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‘Annihilated’: Footage Shows Ukraine Using NATO Weapons to Hit Putin’s Big Guns

TOS-1 rocket launcher. Image Credit: Creative Commons.

The war in Ukraine has proven that the Russian military may be a paper tiger after all. 

Putin has lost countless big artillery pieces and tanks over the last year and will keep losing more, thanks to Kyiv’s courage and western weapons.

And social media will showcase it all. 

Putin’s Big Guns in Ukraine Just Got Annihilated

The open-source intelligence feed Ukraine Weapons Tracker released footage depicting the destruction of three Russian howitzers this week.

In the video, three 2S19 Msta-S 152mm self-propelled howitzers appear to be taken out near Novopetrykivka, Donestsk Oblast region.

Following three explosions, fumes of grey smoke appear over each targeted howitzer.

According to the Twitter handle, Kyiv used Western-provided Guided Multiple Launch Rocket Systems (GMLRS) munitions in the barrage. Since the onset of the invasion, the U.S. and its North Atlantic Treaty Organization (NATO) allies have delivered billions of dollars’ worth of aid to support Ukraine’s defensive efforts.

While the exact GMLRS used in the attack are not obvious from the released footage, the trajectory and force of the attacks appear to come from these rockets.

What is the GMLRS?

The GMLRS is a surface-to-surface system designed to attack, destroy or neutralize targets using indirect precision fires. Equipped with greater accuracy than ballistic rockets, the GMLRS also has a higher kill probability.

GMLRS has a range of up to 43 miles, is accurate within roughly 2-5 meters of a target and possesses a 200-pound high-explosive warhead. The inclusion of the 142 HIMARS (High Mobility Artillery Rocket System) in Ukraine’s arsenal has been a game changer for the country. The HIMARS system consists of the high Mobility Artillery Rocket, an armored truck and the GMLRS.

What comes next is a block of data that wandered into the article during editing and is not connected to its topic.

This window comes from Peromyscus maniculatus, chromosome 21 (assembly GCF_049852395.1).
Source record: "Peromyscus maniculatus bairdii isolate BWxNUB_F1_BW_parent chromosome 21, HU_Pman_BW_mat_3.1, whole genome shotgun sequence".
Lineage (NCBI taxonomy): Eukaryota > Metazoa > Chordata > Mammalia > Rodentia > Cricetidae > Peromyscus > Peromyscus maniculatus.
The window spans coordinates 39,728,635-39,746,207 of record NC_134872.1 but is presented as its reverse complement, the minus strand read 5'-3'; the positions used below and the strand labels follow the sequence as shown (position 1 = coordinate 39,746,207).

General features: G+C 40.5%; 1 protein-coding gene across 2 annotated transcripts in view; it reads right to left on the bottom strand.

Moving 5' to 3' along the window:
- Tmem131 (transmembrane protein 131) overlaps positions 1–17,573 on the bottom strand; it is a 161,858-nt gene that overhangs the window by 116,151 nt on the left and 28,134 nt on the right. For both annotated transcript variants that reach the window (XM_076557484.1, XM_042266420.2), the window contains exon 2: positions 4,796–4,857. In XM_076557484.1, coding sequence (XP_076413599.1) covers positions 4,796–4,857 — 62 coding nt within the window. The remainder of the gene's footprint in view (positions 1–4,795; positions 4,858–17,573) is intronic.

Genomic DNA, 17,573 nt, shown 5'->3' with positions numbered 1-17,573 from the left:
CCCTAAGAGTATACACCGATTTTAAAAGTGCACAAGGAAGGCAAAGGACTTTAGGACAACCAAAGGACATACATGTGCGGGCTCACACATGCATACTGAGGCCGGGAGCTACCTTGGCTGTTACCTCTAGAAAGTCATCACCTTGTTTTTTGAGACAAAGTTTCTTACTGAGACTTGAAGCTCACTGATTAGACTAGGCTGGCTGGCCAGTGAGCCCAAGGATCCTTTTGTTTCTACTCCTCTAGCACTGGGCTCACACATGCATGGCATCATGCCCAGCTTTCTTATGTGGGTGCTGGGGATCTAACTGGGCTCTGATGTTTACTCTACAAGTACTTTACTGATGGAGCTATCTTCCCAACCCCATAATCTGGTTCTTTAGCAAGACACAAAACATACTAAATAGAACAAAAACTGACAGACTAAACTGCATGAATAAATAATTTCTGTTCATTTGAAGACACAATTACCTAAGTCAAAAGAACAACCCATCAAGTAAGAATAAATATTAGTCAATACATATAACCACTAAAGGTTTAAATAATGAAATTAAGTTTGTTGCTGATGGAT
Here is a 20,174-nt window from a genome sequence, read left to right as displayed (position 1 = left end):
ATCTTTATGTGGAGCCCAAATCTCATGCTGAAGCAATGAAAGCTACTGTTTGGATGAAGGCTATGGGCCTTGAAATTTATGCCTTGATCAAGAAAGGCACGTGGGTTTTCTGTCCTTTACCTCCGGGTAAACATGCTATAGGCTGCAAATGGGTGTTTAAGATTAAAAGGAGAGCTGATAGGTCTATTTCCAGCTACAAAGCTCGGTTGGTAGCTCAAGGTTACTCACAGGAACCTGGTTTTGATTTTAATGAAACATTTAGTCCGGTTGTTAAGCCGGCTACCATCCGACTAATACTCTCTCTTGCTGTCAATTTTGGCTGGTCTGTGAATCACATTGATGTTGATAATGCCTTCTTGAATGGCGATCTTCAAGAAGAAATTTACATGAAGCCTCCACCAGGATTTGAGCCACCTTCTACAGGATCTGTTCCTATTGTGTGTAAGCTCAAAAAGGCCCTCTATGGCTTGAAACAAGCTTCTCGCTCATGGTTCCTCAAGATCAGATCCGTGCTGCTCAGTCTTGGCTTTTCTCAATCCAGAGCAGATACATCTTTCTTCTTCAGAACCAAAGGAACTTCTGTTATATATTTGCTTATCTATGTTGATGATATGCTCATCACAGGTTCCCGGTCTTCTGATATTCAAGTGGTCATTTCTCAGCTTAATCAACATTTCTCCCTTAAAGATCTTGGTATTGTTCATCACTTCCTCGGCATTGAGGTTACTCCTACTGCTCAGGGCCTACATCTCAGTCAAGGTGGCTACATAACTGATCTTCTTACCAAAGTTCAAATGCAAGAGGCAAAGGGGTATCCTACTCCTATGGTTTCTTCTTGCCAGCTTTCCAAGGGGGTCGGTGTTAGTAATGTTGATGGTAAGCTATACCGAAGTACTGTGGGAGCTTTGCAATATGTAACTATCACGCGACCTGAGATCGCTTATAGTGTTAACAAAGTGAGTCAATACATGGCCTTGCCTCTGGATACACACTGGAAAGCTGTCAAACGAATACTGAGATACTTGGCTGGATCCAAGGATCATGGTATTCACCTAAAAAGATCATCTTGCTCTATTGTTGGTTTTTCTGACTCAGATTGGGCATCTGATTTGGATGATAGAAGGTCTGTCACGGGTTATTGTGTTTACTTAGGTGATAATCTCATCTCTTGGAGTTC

According to Lockheed Martin, current iterations of the Guided MLRS include Guided MLRS Unitary, Guided MLRS Alternative Warhead (AW) and Extended-Range (ER) Guided MLRS. The latter is the newest variant in the Guided MLRS family, offering “an extended range out to 150 kilometers in all weather conditions. ER GMLRS shares significant commonality with legacy Guided MLRS, and is deployable by HIMARS and the MLRS M270 family of launchers. The rounds incorporate a larger motor and have enhanced maneuverability due to tail-driven control.”

Over the last year or so, the American-made system has helped Ukraine destroy dozens of Russian targets and liberate strategically significant Ukrainian cities and territories. Last June, HIMARS/GMLARS were first delivered to Kyiv and have unquestionably helped stymie Russia’s advancement. With these longer-range systems, Kyiv has been able to strike Russian ammunition depots, headquarters among other critical targets over the last year.

The origin story of HIMARS

The combat-proven HIMARS was developed for the U.S. Army in the 1990’s. During the height of the Cold War, the military’s need for a light multiple rocket launcher emerged. The M270 MLRS derived from this need, however, due to weight issues the Army turned to manufacturing giant Lockheed Martin to develop improved prototypes.

By the early 2000’s, HIMARS was selected. The system is capable of launching all rockets within the Multiple Launch Rocket System Family of Munitions and is mounted on a Family of Medium Tactical Vehicles XM1140A1 truck frame. 

As Kyiv’s counter-offensive escalates, additional GMLRS barrages will become more frequent. While open-source intelligence sources like Ukraine Weapons Tracker provide critical footage, reliable figures regarding the ongoing invasion are difficult to come by as both Kyiv and Moscow skew numbers to support their respective interests in the conflict.

Maya Carlin, a Senior Editor for 19FortyFive, is an analyst with the Center for Security Policy and a former Anna Sobol Levy Fellow at IDC Herzliya in Israel. She has by-lines in many publications, including The National Interest, Jerusalem Post, and Times of Israel. You can follow her on Twitter: @MayaCarlin.

From 19FortyFive

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Written By

Maya Carlin, a Senior Editor for 19FortyFive, is an analyst with the Center for Security Policy and a former Anna Sobol Levy Fellow at IDC Herzliya in Israel. She has by-lines in many publications, including The National Interest, Jerusalem Post, and Times of Israel.